Early last year, Marc Litt, an assistant U.S. attorney in Manhattan, was presented six binders of documents hundreds of pages each pertaining to a high-profile investigation. Lawyers wanted to know if Litt would be willing to bring what looked to be a juicy case and they wanted to meet the next day.
"A lot of people might have just winged it," says Anthony Barkow, who was an assistant U.S. attorney working with Litt at the time. "But by the next day Marc had an encyclopedic knowledge of the case. And although there was a colorable reason to go take the case, he exercised restraint and decided we should not. It was the right decision." (See pictures of the global financial crisis.)
Litt, who in mid-December took on the even juicier task of prosecuting Bernard Madoff, is deliberate, with an extreme attention to detail. He has a cool head, but friends love pointing to his dry sense of humor. For example, he once told a dentist he was examining in court that he was looking forward to finally having a dentist in his chair. In a recent court brief he quoted Shakespeare. "The irony of the [defense's] casting of his argument in terms of the Lady Macbeth line, 'Out, damned spot! Out I say!,' Litt wrote, "is [an irony] not lost on the Government." (Lady Macbeth was talking of a murder-related bloodstain as if it were just a food stain.)
He will need all those attributes in the next few months. In taking on the task of prosecuting the largest swindle in history, he has accepted a role that brings with it enormous public scrutiny, which could be uncomfortable for a guy that is said to be low key. "He is the opposite of a press hound," says Glenn Colton, a partner at law firm Wilson Sonsini Goodrich & Rosati, who has worked with Litt.
Litt won't have to seek out publicity anytime soon. The prosecution has already taken heat publicly for not initially asking for Madoff to be put behind bars, instead of agreeing to bail.
Despite the missing billions and plenty of how-could-this-have-happened awe in the media, the actual prosecution case against Madoff may be pretty straightforward. He has already admitted guilt to a federal agent. What's more, Madoff is reportedly trying to negotiate a plea agreement that could conclude the fraud case against him without a trial. But that's just the beginning of Litt's work. Madoff took as much as $50 billion from investors around the world, working with dozens of feeder funds and other middlemen to lure money into his scheme. Litt will have to decide who among these people is at fault as well. And he will have to do so in an environment in which many powerful and formerly wealthy people are angry. Madoff says he acted alone, complicating matters.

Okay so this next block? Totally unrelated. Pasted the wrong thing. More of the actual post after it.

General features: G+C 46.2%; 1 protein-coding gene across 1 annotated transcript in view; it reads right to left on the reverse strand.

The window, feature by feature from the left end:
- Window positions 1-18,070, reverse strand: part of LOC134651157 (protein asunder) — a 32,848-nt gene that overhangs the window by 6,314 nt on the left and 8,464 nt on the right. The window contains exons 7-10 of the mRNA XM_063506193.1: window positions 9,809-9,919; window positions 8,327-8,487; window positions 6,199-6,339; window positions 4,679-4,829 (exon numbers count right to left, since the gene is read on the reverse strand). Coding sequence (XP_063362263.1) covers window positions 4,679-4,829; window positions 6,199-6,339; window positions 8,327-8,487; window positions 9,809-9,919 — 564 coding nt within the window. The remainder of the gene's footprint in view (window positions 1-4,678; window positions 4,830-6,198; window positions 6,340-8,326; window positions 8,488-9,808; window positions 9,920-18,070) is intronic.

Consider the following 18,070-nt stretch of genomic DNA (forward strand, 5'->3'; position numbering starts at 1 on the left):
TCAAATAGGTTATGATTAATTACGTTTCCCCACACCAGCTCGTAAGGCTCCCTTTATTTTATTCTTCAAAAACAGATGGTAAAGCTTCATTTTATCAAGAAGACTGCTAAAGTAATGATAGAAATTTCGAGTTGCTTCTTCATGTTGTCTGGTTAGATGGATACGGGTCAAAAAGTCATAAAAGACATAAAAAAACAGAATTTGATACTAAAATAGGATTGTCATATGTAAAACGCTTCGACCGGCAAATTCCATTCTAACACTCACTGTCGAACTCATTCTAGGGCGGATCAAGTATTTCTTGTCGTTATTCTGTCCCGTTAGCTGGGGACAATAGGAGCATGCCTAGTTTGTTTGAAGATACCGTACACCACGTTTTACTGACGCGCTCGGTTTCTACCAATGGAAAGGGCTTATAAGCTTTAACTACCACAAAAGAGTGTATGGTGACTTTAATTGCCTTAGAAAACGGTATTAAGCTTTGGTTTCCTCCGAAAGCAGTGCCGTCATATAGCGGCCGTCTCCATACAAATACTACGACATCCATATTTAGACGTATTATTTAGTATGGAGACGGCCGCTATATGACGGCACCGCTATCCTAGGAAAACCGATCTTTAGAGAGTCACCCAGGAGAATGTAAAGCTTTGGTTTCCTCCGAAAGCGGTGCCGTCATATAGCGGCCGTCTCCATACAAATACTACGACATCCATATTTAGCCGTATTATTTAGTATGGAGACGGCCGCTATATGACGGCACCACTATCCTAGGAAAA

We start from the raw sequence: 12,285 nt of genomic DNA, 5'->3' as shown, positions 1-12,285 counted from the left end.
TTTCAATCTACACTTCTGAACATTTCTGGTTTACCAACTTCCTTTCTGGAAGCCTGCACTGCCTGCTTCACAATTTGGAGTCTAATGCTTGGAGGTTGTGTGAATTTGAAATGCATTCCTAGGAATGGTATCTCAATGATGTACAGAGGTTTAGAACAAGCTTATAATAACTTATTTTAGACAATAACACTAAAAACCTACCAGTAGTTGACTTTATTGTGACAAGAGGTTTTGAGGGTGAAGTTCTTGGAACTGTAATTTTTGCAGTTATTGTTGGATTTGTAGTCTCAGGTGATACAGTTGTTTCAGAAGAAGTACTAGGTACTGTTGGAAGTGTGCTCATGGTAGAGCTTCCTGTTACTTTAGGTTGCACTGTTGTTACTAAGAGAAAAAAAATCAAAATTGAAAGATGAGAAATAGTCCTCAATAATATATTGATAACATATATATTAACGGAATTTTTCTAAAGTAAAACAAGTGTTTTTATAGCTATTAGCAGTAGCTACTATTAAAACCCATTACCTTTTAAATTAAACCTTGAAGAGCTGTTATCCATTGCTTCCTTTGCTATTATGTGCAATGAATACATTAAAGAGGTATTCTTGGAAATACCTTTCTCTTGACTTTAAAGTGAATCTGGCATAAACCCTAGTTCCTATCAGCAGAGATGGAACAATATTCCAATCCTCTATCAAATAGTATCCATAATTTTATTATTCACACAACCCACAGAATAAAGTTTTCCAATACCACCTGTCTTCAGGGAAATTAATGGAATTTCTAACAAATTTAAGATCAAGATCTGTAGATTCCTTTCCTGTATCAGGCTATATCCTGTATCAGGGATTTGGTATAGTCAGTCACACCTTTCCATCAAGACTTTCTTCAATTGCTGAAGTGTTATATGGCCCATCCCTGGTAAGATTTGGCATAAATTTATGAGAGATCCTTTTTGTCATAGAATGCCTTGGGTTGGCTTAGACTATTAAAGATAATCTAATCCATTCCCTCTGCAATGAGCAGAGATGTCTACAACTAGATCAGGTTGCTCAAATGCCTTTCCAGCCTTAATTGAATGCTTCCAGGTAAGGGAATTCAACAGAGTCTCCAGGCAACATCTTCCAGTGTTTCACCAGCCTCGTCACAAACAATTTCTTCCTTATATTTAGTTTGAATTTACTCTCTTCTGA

What's more, Litt faced a setback this week when the judge refused to revoke Madoff's bail, after Litt revealed Madoff had sent more than a million dollars worth of jewelry to relatives in December. Some observers speculate prosecutors were using the threat of immediate jail time to pressure Madoff to give details on others who may have been involved in the fraud. On Wednesday afternoon, Litt returns to court again to argue that Madoff needs to be put behind bars.
"The real difficulty is that the fraud was so large and there is a highly motivated group of people who want to see this case adjudicated," says Barkow, who is now the executive director the NYU School of Law's Center on the Administration of Criminal Law. "Madoff is easy. The ring of people around Madoff is a much tougher case."
Litt, 46, is in fighting trim. In November he won a hard-fought case against former technology investor (and longtime opera fan) Alberto Vilar, who was convicted of stealing his investors' money. The trial took nine weeks, which is long for a fraud case. "He is very much a no-nonsense prosecutor who does the right thing without excess flash or showmanship," says Colton, who represented Gary Tanaka, Vilar's partner, who was also found guilty in the case.
Litt holds undergraduate and MBA degrees from Harvard. He spent three years as a legislative aide to the late Senator Daniel Patrick Moynihan of New York and then got a law degree at Columbia. He was a judicial clerk before becoming an associate at the law firm, Paul Weiss. He joined the U.S Attorney's office in D.C. in 1998. In that office, he handled a bunch of prostitution cases, many of which went to trial. "He is kind of a nerdy guy, so watching him question all of these prostitutes and John Does in court was kind of funny," says a former D.C. colleague. He transferred to New York in 2002.
Litt lives with his wife and two teenage children in suburban Westchester County, and friends say despite his workload he finds plenty of time to spend at home. His wife, Elizabeth Marek, is a clinical psychologist and has written two books including the novel Beyond the Waves. He likes do-it-yourself projects and spent many weekends turning a deck off his house into a sunroom. He is also close with his pet rabbit, Whiskers, whom Litt has trained to hop into a cage at the snap of Litt's fingers. "Whiskers is an incredibly obedient rabbit," says a friend.
Earlier this week, Litt decided to delay bringing the Madoff indictment in front of a grand jury. Observers say he will use his additional time to investigate who else may have been involved in the crime. Those who know Litt say he will dig deep into the evidence to determine who else was complicit in the fraud.
"For Litt, the victims of these sorts of frauds are real people with real families and real retirement savings that don't exist anymore," says Ivan Fisher, a defense attorney in the Vilar case. "For some prosecutors these are just litigations. That's not the case with Litt."